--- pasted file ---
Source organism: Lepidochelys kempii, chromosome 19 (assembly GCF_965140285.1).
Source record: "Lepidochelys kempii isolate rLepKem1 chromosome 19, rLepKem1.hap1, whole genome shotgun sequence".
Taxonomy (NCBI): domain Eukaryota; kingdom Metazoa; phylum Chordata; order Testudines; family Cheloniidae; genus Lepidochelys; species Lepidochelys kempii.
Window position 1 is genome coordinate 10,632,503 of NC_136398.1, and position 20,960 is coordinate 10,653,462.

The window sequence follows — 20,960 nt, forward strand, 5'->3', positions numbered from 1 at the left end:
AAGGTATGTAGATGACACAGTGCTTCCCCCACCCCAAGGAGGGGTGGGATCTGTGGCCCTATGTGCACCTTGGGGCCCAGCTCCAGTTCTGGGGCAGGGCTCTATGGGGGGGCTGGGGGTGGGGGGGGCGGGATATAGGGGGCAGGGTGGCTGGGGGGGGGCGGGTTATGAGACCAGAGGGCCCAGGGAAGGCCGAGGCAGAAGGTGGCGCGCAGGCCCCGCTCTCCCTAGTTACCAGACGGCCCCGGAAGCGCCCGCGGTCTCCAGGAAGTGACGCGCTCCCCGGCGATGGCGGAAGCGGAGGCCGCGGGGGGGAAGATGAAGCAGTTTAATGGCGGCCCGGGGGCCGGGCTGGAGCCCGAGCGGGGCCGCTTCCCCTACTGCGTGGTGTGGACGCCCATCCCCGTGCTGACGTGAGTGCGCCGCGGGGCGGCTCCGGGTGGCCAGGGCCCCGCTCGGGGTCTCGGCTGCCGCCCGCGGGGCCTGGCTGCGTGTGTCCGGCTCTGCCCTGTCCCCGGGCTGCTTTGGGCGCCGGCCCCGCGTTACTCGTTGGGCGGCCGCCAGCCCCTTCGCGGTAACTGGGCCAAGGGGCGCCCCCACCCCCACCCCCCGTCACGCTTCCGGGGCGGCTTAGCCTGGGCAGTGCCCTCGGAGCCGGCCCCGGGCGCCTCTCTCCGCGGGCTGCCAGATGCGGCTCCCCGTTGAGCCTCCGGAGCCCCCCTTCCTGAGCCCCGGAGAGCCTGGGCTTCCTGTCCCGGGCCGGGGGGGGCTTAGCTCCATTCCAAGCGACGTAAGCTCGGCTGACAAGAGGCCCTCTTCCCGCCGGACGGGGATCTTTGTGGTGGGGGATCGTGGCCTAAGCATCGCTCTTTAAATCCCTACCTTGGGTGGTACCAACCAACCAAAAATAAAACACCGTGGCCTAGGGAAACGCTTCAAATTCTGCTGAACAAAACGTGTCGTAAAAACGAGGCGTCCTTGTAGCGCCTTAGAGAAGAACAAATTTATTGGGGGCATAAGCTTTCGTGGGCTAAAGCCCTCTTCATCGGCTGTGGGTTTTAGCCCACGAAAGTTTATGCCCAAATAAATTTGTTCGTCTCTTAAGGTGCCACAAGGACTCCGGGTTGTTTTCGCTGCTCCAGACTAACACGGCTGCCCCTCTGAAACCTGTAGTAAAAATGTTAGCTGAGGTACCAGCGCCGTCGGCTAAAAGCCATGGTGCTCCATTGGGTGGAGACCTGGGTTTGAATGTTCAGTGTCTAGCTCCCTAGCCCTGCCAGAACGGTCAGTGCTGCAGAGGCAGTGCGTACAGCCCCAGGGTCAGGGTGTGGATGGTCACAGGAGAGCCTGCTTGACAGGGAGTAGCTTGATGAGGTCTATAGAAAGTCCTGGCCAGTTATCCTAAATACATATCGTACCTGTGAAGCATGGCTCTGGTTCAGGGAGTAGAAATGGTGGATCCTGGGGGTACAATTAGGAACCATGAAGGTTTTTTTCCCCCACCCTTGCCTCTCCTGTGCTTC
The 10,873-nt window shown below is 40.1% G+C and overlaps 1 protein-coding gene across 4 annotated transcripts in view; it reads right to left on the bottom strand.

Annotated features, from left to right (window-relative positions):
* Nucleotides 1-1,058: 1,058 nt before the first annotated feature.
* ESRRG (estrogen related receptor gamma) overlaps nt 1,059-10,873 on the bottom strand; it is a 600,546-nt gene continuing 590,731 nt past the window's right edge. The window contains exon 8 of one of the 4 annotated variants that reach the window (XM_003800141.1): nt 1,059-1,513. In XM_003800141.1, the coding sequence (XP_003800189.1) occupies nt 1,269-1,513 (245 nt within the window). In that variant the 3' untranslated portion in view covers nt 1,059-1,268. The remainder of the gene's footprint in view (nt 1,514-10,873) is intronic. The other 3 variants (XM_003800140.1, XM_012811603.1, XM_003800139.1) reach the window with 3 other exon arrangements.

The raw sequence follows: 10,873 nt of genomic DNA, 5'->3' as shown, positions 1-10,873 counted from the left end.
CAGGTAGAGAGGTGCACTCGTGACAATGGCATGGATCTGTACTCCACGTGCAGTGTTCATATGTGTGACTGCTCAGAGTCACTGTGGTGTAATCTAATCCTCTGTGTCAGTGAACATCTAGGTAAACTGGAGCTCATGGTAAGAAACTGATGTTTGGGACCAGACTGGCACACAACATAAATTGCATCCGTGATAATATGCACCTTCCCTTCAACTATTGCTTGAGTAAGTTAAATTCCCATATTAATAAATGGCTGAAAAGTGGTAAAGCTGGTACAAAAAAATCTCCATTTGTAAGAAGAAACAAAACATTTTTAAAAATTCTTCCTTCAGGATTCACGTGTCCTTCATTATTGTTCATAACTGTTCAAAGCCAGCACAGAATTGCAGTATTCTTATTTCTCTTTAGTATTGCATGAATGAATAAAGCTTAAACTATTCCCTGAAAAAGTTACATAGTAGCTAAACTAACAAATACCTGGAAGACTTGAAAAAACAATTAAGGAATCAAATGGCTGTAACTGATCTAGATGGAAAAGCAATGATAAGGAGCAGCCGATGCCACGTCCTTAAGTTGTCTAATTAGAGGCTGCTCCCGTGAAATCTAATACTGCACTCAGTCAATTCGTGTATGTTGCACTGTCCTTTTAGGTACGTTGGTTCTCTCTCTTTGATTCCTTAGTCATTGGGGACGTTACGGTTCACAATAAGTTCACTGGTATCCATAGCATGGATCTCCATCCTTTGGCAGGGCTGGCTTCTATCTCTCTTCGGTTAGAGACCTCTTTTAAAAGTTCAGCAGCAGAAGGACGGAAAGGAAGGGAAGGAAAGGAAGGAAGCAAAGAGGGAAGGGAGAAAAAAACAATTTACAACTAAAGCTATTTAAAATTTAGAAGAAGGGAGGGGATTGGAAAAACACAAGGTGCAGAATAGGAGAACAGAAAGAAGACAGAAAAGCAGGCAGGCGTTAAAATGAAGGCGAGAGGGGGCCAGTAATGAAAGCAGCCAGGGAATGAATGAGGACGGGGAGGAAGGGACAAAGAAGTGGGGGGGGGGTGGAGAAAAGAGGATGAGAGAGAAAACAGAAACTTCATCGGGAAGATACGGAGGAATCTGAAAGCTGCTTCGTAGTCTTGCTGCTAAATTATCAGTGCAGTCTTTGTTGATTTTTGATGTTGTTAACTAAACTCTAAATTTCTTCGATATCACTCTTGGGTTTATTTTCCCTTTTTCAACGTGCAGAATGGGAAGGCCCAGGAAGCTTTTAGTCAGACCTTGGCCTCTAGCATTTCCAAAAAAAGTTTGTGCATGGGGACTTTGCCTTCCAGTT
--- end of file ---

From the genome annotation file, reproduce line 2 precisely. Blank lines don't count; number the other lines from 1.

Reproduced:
Source record: "Lepidochelys kempii isolate rLepKem1 chromosome 19, rLepKem1.hap1, whole genome shotgun sequence".